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Air Force


OFFICER | Full Time, Part Time

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Pilots fly a range of Canadian Armed Forces (CAF) aircraft in a variety of roles: Search and Rescue, Fighter, Transport, Tactical Helicopter, or Maritime Patrol.

The primary responsibilities of a Pilot are to plan communicate, coordinate and execute tactical missions in support of civil authority or military objectives, such as humanitarian and disaster relief, and air intercept operations. They work with sophisticated technology for precision tactical navigation systems, advanced communication systems, sensor systems, counter-measure systems and weapon delivery systems.

Aircrew Selection Centre – the Royal Canadian Air Force (RCAF) requires that all Pilots, Aerospace Controllers and Air Combat Systems Officers attend and successfully complete the Aircrew Selection. The selection centre is located in Trenton, Ontario where candidates are tested over a 2-day period with computer-based scenarios designed to validate those skills and aptitudes required by the RCAF. Success at Aircrew Selection is a necessary step in order to continue to be processed for these three occupations. Watch this video to learn more.

Work environment

Pilots work in a variety of areas, ranging from northernmost parts of Canada to duties supporting the Royal Canadian Navy. The working environment depends on the military role assigned to the Pilot. Search and Rescue Pilots are deployed anywhere in Canada to rescue people in distress and emergency situations. Fighter Pilots protect Canadians and defend our interests abroad. Transport Pilots deliver humanitarian aid to people around the world. Tactical Helicopter Pilots support aid distribution and peacekeeping missions. Maritime Patrol Pilots protect Canadian coasts.

Career Overview





JANJUA: In adrenaline-pumping aerial combat at Mach 1.5…

BALDASARO: Delivering troops and supplies to Afghanistan and the High Arctic…

CURTIS: Or 40 feet above the North Atlantic in gale force winds in search of a hostile submarine or a stranded merchant vessel…

JANJUA: We are the wings of Canada.

I’m Captain Jameel Janjua from Calgary, Alberta. I’m a CF-18 fighter pilot at 425 Tactical Fighter Squadron, Bagotville, Quebec.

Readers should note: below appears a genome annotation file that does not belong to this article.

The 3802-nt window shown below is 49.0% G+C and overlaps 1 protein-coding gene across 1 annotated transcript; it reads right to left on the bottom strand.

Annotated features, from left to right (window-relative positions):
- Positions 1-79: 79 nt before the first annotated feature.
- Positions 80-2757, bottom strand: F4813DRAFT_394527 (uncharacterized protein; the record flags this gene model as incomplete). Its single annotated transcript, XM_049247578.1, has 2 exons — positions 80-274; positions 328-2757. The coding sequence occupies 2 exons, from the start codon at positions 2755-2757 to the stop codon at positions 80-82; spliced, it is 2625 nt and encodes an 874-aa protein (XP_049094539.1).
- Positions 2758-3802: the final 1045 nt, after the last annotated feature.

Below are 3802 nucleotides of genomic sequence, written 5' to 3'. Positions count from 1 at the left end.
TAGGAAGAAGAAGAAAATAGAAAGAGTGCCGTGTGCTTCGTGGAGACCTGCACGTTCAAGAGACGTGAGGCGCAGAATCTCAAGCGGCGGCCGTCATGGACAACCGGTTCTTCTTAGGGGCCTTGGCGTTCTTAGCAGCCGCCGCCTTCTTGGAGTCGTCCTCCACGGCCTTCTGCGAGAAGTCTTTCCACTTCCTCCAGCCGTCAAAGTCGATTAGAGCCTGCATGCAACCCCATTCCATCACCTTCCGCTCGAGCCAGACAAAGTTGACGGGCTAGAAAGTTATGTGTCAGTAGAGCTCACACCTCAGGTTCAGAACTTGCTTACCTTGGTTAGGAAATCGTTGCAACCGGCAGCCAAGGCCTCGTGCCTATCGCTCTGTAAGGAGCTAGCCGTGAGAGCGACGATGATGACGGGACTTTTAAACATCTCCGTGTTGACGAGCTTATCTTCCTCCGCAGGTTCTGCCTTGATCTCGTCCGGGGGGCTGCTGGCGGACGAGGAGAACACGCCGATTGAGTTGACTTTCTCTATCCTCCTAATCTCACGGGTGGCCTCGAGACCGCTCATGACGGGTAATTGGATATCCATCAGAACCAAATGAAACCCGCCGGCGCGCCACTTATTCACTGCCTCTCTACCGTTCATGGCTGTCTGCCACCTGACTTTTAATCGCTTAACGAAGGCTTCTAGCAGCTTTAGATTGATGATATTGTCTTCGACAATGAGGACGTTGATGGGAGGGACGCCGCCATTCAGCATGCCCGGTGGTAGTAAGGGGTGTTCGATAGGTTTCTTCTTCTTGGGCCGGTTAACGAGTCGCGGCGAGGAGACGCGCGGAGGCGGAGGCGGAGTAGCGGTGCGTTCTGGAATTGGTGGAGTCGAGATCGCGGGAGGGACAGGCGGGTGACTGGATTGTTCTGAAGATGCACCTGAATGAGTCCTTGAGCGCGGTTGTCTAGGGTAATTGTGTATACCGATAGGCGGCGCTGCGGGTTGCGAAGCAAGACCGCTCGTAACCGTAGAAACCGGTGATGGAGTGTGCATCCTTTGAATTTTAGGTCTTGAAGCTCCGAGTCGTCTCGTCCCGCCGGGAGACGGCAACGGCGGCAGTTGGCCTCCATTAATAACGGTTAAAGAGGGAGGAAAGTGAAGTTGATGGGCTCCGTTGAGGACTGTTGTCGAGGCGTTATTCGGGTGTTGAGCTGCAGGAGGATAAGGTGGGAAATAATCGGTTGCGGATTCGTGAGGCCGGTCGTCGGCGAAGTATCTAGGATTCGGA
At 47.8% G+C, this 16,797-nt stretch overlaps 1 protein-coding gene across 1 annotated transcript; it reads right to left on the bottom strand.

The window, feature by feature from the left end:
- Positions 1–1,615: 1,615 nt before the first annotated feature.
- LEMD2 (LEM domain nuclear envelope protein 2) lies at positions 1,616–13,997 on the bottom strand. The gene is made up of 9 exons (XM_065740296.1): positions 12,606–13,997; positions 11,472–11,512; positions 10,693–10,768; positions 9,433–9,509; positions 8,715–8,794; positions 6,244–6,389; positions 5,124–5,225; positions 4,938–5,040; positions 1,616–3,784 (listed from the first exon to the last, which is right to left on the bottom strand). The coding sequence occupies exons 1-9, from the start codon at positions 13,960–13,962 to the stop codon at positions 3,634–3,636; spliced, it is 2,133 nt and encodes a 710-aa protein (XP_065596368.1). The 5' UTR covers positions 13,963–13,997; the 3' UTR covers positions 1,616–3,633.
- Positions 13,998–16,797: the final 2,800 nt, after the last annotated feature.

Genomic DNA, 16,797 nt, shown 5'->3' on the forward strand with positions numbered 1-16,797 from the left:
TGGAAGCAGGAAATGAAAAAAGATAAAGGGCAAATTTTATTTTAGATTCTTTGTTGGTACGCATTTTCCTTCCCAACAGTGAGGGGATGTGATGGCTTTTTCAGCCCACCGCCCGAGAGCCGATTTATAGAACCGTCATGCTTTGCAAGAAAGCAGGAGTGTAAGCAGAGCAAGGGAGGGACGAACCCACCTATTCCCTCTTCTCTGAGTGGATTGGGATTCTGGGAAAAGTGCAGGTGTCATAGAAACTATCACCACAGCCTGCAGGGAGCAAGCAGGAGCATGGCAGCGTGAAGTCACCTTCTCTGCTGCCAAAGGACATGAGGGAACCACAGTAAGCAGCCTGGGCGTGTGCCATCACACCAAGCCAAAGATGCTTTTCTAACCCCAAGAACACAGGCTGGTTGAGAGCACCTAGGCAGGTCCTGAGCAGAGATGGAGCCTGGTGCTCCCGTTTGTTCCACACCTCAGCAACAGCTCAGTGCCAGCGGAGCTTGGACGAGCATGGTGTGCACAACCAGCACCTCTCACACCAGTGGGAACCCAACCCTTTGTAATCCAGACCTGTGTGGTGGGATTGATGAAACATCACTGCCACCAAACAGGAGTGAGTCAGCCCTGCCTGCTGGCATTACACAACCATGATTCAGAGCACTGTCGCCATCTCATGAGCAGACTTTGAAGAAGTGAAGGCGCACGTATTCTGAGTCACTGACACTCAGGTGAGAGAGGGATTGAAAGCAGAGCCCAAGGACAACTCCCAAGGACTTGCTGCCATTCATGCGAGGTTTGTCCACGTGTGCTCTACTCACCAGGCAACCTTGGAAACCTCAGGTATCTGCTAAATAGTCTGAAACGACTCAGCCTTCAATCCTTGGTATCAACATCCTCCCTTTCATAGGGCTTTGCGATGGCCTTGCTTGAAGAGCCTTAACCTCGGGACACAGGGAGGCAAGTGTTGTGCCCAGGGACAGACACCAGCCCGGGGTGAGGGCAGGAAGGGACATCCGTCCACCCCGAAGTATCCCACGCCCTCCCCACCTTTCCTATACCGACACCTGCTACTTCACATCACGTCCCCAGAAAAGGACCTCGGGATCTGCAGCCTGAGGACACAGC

I’m Captain Diane Baldasaro from North Bay, Ontario. I’m a tactical transport pilot from 8 Wing Trenton.

And I’m Captain Peter Curtis from Penticton, BC. I’m a Sea King pilot currently posted at 12 Wing Shearwater.



JANJUA: I used to go to air shows all the time with my dad. For me, it was just really difficult not to want to be a fighter pilot. When you’re 8,9,10 years old, you know and a fast jet rips by at 250 feet and 500 knots, it’s pretty easy to get excited about.

CURTIS: Within 30 seconds of my first flight in a small plane when I was 15, I knew that this was what I wanted to do with my life. I fly our Sea King helicopter in support of maritime operations along Canada’s coastline and on tactical missions overseas.

A helicopter is definitely a hands-on job. For example, the Sea King doesn’t even have an auto-pilot. We spend a lot of our time being very busy and low-to-the-ground which is the environment I really enjoy.

BALDASARO: You know, a civilian pilot has its challenges as well and its benefits, but in the military, from the raw planning of the mission to the execution and the military aspect of it, you know, you’re defending your country and I think that’s really important.

JANJUA: The missions of Canada’s military pilots are as varied as the airframes we fly.

The Air Force provides a myriad of support to the rest of the Canadian Forces. It can be tactical airlift with a Hercules aircraft. It can be support to the Army via tactical aviation with Griffon helicopters. We can provide support for the Canadian Navy. Our role as a fighter force is we conduct primarily air defence for Canada and for NORAD. We can offer close air support to make sure that Canadian soldiers that find themselves in a combat environment overseas are safe. I mean, we can overwhelm the enemy with air power.

CURTIS: As a helicopter pilot, your mission today could be anything from humanitarian aid in Haiti to a Search and Rescue operation off the Canadian coast. Helicopter pilots support major Navy and Army operations, both at home and on deployments around the world.

BALDASARO: As a pilot, every day you fly is a good day, whether it’s re-supplying our Canadian Forces station Alert near the North Pole, on maritime patrol in an Aurora or making the long haul to Kandahar with a new rotation of fighting forces.